Cell phones keep flooding state prisons

October 11, 2010 3:34:55 AM PDT
Despite highly publicized crackdowns, cell phones continue to be smuggled to prison inmates in large numbers in Texas and nationwide, according to a published report. Those phones have been implicated in a number of crimes inside the prisons and outside, including homicides.

In Texas, the number of cell phone seizures continue to suggest only modest success in keeping the devices out of inmates' hands, the Austin American-Statesman reported in Sunday's editions.

Texas officials estimated that more than 800 cell phones have been confiscated inside state prisons, compared to more than 900 during the same period last year and more than 1,000 the year before.

The number of illegal cell phones found in Texas prisons is down, said John Moriarty, the prison system inspector general, "but the threat is there. As long as the market is there, inmates will be looking for a way to get (cell phones) in."

Before Texas began the crackdowns about two years ago, a condemned killer on Texas death row managed to use a cell phone to make a chilling call to Houston state Sen. John Whitmire, chairman of the Senate Criminal Justice Committee.

"I still remember his words, his voice," Whitmire told the newspaper. "It scared the hell out of me. Still does."

About that time, an East Texas prison warden received a call from the mother of an inmate who complained about the poor cell phone reception her son had. A little before then, clogged sewer lines at a maximum-security prison near Houston were found to have been caused by smuggled cell phones flushed down cell toilets to avoid detection during a surprise inspection.

In South Carolina, authorities say the shooting of a prison guard at his home seven months ago was a hit ordered from an inmate's cell phone. Capt. Robert Johnson was shot six times in the chest and stomach.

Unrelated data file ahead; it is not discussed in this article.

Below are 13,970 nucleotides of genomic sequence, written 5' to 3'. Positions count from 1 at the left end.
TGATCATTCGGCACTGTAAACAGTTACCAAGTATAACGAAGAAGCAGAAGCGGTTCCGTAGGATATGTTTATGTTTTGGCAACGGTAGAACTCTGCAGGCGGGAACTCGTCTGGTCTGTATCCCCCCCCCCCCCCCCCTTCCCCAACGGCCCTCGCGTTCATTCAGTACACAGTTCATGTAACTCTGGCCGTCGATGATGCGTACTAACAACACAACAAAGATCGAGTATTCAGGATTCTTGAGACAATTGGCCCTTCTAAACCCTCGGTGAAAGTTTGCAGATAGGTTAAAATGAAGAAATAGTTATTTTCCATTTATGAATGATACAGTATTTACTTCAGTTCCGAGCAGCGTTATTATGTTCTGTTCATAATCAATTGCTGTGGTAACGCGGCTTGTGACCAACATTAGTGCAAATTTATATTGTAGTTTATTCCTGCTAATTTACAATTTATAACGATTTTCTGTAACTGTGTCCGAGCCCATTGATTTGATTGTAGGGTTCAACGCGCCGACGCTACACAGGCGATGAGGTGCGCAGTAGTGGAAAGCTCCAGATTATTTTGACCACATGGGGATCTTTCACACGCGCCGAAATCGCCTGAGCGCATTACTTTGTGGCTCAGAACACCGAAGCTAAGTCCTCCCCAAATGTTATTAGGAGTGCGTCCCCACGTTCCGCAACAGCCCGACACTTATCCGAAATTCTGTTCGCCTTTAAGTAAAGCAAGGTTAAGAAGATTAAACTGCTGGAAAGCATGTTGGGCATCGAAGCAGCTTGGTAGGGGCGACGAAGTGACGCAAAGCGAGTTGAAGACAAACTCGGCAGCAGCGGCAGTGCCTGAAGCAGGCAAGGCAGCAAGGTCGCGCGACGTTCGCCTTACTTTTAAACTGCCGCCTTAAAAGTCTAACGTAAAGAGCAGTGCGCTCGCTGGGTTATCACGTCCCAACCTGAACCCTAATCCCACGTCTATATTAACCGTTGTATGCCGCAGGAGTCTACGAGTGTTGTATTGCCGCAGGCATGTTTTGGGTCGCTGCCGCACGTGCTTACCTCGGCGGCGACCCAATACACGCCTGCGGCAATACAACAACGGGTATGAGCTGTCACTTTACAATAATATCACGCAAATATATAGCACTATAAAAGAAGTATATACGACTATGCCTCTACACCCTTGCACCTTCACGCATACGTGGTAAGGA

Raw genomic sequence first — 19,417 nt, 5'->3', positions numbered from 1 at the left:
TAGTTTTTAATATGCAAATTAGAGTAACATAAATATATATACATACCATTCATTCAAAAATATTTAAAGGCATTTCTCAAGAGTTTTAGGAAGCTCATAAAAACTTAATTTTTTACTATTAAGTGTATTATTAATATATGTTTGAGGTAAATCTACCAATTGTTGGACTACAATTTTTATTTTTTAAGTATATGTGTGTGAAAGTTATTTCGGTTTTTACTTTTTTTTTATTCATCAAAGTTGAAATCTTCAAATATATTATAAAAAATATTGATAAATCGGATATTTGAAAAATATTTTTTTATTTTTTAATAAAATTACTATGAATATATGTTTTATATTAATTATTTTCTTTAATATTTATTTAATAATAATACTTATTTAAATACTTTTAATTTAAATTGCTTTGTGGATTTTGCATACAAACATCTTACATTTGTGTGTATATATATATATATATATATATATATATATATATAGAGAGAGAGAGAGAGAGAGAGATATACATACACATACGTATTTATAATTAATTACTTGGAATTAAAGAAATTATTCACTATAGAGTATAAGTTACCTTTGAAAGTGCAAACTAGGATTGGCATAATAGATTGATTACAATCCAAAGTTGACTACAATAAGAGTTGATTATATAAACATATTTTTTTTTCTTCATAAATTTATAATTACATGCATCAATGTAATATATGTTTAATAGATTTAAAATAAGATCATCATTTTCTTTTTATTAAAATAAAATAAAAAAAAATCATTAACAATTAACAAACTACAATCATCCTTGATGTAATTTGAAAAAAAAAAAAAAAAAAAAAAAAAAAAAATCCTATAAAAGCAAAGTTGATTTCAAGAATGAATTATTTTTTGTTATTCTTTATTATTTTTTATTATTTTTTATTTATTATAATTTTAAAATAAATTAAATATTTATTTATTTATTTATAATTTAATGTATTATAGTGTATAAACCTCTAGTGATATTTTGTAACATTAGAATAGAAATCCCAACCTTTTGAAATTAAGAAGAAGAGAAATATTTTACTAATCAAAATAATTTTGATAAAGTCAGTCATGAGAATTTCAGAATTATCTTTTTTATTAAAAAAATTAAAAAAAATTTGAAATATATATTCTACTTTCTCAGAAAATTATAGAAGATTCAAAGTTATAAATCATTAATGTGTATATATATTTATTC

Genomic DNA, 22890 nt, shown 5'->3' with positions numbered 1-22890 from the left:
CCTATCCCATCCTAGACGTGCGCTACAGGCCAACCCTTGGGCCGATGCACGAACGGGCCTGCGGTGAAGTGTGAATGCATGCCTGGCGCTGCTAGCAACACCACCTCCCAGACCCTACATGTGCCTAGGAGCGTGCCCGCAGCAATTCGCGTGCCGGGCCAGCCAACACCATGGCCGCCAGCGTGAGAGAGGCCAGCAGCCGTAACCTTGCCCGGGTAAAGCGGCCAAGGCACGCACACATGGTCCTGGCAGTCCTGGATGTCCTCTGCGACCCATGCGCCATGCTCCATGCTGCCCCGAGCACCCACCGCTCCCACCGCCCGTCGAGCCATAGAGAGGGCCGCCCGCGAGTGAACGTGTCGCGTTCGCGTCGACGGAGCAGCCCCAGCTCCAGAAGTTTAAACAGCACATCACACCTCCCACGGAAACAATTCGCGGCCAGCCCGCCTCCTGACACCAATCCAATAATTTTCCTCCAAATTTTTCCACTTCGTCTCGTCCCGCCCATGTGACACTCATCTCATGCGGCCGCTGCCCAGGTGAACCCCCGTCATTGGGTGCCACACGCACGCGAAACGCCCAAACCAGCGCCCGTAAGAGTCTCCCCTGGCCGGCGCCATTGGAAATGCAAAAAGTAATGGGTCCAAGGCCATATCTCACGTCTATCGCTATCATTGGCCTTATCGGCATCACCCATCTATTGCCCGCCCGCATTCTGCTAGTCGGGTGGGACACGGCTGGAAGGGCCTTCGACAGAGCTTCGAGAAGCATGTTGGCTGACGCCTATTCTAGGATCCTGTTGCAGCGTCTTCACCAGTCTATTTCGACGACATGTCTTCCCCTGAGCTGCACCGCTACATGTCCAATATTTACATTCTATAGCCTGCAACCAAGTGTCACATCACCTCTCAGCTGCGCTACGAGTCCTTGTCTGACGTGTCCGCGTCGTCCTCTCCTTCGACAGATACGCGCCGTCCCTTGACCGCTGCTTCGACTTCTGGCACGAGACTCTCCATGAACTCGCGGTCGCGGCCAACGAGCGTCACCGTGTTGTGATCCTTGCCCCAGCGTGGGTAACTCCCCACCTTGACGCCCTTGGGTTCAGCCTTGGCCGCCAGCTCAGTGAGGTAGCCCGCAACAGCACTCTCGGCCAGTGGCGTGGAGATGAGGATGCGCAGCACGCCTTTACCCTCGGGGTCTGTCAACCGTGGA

A New Jersey inmate serving time for shooting at two police officers used a smuggled phone in 2005 to order a fatal attack on his girlfriend, who had given authorities information leading to his arrest. Two years after that, a drug dealer in Baltimore's city jail used a cell phone to successfully plan the killing of a witness who had identified him as the gunman in a previous killing.

U.S. Sen. Kay Bailey Hutchison and U.S. Rep. Kevin Brady, both Texas Republicans, introduced companion bills that would allow states to petition the FCC for permission to jam calls. The Senate passed its version, but the House version has languished, and supporters don't expect it to move forward soon.

The proliferation of the devices in the hands of inmates poses a grave security risk to prison officials. In Texas and other states, prison officials have appealed to Congress to allow them to amend federal communications law so they can jam cell phone signals within their walls. Opposition from cell phone companies have stymied those appeals.

"By its nature, (jamming technology) is designed to ruthlessly cut off service," Christopher Guttman-McCabe of the wireless phone industry group CTIA said at a recent Federal Communications Commission workshop in Washington, D.C. "What happens when there is an event and public safety gets deployed ... and is in some way negatively impacted by the jammer?"

Terry Bittner, director of security products for ITT Corp., told the American-Statesman, "We just don't believe that that type of technology can be controlled precisely enough. I personally think that we're headed down a dangerous path, looking at jamming for that type of application."

The stymied efforts frustrate Whitmire.

"Texas ought to jam cell phones in our prisons and dare the federal government to do something about it," the Houston Democrat said. "There's a public safety danger here that needs to be addressed -- and quickly."


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